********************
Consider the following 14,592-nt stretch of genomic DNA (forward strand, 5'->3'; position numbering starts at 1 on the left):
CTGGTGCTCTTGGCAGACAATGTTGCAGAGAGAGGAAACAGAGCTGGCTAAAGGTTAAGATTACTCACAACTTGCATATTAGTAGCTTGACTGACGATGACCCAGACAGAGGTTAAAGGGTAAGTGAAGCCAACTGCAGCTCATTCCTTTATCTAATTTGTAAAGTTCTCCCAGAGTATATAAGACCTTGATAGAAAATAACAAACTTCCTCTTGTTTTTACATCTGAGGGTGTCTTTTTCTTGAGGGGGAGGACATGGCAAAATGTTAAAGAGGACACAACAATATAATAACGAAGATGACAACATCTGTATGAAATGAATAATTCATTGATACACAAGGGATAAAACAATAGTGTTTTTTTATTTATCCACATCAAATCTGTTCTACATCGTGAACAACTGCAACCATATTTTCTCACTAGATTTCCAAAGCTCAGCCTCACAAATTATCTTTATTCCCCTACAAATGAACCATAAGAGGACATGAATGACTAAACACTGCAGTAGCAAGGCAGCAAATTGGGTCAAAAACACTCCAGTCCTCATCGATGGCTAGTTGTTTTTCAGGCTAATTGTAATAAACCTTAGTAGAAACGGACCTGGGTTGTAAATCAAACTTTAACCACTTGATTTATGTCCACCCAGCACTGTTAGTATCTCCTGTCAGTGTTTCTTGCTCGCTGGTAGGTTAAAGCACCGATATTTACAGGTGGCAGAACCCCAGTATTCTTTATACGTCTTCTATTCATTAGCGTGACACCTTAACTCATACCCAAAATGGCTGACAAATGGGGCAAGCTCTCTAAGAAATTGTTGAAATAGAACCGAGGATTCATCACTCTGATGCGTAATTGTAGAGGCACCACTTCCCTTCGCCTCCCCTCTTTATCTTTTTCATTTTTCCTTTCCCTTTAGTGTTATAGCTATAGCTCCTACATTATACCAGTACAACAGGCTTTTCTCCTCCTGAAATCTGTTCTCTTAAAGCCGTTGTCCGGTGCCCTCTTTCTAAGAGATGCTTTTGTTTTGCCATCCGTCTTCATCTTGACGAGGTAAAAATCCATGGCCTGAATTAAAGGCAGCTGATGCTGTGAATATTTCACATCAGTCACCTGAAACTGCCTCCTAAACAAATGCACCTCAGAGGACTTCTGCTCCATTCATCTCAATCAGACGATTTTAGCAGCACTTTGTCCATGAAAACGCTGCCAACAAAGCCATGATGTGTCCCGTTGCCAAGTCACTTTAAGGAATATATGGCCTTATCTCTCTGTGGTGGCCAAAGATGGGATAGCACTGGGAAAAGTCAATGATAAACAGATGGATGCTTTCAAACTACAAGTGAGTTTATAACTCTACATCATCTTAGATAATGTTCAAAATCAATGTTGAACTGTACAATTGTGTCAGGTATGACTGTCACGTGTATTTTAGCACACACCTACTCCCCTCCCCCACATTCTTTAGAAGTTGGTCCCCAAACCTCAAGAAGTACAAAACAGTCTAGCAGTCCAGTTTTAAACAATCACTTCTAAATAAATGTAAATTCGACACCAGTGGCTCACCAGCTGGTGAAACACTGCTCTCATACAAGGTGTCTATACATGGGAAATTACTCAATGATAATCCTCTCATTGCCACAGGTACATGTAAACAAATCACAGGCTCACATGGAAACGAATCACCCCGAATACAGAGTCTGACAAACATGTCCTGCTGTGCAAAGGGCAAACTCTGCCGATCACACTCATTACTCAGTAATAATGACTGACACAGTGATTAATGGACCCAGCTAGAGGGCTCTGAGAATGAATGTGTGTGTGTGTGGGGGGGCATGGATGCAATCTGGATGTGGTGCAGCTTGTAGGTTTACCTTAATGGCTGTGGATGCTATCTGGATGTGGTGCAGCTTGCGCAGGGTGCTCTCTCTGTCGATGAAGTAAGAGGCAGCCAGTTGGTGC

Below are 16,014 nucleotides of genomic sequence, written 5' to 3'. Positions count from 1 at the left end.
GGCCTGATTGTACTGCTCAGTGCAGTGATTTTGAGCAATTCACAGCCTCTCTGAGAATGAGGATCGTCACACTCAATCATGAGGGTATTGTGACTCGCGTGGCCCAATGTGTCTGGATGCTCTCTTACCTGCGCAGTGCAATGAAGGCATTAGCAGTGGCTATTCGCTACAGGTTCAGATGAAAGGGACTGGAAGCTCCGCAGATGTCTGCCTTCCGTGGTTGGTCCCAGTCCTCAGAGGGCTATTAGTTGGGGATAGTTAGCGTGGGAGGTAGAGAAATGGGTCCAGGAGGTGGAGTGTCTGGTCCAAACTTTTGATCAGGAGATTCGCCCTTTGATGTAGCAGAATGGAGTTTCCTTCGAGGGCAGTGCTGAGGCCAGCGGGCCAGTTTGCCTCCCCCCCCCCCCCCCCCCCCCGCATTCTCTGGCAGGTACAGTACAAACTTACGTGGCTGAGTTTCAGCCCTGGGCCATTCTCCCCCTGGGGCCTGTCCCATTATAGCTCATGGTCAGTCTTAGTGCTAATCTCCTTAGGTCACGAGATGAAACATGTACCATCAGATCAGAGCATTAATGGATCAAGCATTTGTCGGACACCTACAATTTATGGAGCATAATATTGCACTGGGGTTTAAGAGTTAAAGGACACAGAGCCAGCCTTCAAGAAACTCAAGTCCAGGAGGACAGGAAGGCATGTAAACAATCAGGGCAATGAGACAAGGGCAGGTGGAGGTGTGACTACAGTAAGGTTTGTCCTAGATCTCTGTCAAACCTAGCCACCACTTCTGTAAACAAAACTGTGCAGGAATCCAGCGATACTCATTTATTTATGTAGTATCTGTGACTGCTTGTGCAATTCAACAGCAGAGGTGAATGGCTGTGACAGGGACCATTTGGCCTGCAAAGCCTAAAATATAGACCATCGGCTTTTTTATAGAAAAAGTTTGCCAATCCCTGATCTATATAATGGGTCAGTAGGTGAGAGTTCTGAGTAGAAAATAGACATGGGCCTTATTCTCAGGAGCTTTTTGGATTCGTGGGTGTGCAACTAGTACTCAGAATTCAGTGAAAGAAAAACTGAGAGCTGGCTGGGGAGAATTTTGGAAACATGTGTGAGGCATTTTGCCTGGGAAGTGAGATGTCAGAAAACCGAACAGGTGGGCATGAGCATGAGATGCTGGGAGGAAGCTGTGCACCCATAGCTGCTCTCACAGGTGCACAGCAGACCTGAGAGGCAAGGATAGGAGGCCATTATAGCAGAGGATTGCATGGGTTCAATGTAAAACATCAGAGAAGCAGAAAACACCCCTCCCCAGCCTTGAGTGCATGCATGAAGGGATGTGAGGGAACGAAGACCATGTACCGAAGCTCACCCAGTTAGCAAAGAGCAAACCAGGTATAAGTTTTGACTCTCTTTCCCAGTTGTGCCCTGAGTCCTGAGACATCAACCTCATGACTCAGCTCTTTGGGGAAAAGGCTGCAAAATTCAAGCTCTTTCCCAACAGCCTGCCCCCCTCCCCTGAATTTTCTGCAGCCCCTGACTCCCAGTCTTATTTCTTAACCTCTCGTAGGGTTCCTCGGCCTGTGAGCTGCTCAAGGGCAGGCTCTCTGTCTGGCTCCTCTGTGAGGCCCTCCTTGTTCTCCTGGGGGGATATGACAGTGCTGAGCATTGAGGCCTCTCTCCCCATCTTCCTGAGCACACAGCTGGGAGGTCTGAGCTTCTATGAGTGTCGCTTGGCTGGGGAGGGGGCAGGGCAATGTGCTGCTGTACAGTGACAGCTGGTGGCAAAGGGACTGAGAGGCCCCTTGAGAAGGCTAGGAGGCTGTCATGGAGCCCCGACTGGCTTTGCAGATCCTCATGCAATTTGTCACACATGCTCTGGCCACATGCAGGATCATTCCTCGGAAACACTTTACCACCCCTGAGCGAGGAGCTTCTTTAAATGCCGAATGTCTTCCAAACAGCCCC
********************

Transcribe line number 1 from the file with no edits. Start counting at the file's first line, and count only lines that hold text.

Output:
Consider the following 14,592-nt stretch of genomic DNA (forward strand, 5'->3'; position numbering starts at 1 on the left):